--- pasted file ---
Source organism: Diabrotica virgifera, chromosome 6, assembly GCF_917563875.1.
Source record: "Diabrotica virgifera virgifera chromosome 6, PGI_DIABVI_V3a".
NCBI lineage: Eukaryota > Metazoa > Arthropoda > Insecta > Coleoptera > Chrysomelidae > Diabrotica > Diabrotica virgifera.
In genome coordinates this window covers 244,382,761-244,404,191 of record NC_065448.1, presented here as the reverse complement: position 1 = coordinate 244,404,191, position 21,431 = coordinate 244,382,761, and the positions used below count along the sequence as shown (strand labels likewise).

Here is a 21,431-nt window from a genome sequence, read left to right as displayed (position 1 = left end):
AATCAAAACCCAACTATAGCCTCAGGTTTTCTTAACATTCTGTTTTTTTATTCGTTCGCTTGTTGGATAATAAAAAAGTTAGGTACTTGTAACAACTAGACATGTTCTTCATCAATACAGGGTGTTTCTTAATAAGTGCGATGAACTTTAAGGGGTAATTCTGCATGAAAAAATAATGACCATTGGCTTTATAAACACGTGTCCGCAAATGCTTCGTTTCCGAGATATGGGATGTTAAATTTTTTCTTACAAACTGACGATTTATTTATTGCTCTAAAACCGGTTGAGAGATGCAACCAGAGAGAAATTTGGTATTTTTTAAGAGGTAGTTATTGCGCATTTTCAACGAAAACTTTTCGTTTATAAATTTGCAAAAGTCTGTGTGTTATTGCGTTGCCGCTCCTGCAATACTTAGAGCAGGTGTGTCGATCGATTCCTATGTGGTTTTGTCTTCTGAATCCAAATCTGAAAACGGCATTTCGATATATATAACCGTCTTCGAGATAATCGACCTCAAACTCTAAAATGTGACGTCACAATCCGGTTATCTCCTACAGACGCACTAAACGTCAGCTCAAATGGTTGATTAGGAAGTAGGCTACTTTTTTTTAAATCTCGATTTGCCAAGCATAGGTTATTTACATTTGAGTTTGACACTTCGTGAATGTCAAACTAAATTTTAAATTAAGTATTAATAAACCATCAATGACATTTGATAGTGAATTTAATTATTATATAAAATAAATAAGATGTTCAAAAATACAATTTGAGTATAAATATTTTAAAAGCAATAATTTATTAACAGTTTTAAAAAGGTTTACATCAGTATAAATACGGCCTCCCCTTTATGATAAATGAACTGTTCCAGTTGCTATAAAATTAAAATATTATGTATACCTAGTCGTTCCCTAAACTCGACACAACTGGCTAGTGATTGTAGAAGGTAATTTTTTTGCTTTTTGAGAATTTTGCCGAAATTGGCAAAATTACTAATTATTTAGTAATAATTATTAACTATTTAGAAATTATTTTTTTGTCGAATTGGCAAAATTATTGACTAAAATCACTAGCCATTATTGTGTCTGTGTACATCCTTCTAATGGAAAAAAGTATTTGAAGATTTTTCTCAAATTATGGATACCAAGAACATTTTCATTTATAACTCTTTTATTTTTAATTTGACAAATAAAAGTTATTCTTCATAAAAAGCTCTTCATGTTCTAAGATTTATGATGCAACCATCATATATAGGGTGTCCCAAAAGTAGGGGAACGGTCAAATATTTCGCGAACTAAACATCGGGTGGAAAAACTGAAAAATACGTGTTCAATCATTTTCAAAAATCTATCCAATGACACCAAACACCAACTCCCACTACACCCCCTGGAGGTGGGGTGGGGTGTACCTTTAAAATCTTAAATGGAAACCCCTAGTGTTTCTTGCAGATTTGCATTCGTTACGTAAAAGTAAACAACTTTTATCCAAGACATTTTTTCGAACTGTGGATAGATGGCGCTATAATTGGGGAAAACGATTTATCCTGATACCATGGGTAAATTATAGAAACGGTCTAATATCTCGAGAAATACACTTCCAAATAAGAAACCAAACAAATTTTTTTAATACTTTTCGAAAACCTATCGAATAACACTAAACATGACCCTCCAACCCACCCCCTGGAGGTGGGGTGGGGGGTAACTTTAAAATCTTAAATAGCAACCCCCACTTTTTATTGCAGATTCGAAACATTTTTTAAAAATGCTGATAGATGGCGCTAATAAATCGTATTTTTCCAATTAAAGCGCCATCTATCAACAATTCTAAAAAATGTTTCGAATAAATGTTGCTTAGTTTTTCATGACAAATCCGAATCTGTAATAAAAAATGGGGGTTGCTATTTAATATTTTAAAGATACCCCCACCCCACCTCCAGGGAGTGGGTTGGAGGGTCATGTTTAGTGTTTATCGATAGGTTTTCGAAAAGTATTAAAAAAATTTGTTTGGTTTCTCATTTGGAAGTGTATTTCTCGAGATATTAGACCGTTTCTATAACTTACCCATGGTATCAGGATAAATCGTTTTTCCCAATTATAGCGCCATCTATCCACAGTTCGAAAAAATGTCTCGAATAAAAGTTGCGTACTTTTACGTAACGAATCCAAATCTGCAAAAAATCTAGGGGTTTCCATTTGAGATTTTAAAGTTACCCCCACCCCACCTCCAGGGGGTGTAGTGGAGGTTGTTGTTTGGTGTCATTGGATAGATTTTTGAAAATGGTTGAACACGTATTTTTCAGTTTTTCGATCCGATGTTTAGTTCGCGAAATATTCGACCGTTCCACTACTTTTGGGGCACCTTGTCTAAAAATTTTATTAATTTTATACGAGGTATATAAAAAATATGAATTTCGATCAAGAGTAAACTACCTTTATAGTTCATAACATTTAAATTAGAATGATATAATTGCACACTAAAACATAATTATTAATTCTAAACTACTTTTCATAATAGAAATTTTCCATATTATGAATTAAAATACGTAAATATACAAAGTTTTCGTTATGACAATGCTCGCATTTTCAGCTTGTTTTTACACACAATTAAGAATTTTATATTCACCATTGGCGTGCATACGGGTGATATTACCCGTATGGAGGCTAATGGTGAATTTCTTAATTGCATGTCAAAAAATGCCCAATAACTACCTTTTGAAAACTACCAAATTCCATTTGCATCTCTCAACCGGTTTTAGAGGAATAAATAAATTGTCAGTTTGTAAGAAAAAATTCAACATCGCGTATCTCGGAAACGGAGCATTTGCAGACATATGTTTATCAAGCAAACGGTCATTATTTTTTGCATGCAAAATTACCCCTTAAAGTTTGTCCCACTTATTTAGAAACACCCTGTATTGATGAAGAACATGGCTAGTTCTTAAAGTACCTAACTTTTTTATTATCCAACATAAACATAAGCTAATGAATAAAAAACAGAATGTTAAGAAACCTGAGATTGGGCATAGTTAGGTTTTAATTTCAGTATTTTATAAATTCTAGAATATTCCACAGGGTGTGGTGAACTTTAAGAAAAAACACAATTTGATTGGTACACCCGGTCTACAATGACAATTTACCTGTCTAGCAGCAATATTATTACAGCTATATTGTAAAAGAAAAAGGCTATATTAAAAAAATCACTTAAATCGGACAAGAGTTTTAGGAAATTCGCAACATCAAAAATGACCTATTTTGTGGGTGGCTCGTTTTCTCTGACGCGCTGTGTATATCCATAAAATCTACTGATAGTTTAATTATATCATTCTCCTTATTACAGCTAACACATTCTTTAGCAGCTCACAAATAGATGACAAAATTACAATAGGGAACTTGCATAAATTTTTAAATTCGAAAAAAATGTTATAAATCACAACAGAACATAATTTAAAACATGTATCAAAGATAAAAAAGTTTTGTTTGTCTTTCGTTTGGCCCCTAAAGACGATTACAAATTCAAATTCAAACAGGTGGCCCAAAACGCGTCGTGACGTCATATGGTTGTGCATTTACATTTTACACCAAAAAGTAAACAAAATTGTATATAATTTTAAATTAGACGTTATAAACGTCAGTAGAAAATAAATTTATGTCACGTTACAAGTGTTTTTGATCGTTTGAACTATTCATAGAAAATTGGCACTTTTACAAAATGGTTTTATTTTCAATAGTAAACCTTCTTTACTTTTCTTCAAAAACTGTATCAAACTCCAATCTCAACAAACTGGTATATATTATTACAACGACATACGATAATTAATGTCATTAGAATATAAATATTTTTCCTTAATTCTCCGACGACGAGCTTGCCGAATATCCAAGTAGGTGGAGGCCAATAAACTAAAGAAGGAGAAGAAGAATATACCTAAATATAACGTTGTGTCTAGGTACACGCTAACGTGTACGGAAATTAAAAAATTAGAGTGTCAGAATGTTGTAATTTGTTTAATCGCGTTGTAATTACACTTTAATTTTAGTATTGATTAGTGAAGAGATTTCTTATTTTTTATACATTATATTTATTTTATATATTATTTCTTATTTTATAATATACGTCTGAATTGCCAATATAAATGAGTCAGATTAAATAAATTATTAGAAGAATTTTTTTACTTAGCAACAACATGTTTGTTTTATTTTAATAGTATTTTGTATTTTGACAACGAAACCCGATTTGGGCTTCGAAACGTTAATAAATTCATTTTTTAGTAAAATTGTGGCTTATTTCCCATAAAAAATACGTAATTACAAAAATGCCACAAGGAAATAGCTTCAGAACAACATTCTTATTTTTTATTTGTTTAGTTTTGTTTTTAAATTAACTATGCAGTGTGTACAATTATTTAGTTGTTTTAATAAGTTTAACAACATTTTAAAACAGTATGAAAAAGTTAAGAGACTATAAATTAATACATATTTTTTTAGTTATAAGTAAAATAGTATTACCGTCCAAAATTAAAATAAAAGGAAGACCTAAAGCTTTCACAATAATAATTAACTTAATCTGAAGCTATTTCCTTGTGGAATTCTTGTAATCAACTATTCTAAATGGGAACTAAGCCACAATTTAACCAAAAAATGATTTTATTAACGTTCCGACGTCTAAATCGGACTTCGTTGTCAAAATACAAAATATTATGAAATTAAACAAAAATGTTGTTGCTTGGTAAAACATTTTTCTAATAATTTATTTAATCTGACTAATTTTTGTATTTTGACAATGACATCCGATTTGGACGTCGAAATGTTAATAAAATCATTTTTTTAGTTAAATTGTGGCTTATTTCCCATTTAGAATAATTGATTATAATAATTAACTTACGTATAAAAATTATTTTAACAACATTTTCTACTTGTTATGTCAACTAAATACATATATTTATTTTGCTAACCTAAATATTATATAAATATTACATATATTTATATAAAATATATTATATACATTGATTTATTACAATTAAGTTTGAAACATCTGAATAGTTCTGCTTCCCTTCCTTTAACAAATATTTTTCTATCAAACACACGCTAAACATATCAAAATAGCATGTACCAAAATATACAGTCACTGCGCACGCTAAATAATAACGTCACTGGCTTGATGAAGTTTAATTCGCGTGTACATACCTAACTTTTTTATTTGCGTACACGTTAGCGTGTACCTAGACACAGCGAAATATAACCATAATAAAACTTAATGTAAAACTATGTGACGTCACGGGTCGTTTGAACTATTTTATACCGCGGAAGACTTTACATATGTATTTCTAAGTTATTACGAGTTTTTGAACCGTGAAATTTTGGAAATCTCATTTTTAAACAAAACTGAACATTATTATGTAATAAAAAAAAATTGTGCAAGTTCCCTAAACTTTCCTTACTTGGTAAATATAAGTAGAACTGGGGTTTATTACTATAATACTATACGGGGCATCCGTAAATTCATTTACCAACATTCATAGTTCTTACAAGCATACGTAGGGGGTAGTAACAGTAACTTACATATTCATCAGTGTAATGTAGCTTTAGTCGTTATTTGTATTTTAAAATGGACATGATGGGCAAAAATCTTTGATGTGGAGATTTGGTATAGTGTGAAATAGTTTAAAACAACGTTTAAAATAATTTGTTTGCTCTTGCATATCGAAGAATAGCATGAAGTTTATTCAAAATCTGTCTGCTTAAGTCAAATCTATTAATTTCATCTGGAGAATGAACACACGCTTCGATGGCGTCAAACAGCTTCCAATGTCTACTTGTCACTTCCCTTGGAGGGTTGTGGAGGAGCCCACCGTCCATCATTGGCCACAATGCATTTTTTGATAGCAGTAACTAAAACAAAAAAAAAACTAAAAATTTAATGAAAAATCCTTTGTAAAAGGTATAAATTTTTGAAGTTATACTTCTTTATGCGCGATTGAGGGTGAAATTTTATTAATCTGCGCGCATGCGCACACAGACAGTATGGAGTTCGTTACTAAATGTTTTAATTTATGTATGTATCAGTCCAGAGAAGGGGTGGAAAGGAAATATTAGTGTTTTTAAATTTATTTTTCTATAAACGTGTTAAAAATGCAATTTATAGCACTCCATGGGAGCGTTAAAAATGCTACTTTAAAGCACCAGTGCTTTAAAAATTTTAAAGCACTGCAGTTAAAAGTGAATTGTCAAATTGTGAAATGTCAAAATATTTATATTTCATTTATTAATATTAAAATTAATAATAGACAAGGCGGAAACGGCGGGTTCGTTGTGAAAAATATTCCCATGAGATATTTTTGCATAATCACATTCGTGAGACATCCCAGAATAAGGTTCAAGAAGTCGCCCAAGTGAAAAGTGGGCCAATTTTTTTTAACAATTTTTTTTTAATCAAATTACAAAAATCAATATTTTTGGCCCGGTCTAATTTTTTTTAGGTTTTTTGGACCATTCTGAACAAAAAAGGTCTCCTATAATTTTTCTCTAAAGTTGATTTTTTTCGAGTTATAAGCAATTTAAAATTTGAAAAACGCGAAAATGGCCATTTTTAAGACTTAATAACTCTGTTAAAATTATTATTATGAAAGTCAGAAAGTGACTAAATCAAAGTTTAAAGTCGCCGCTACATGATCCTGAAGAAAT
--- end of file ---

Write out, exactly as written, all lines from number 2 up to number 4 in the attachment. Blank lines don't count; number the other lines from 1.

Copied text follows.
Source record: "Diabrotica virgifera virgifera chromosome 6, PGI_DIABVI_V3a".
NCBI lineage: Eukaryota > Metazoa > Arthropoda > Insecta > Coleoptera > Chrysomelidae > Diabrotica > Diabrotica virgifera.
In genome coordinates this window covers 244,382,761-244,404,191 of record NC_065448.1, presented here as the reverse complement: position 1 = coordinate 244,404,191, position 21,431 = coordinate 244,382,761, and the positions used below count along the sequence as shown (strand labels likewise).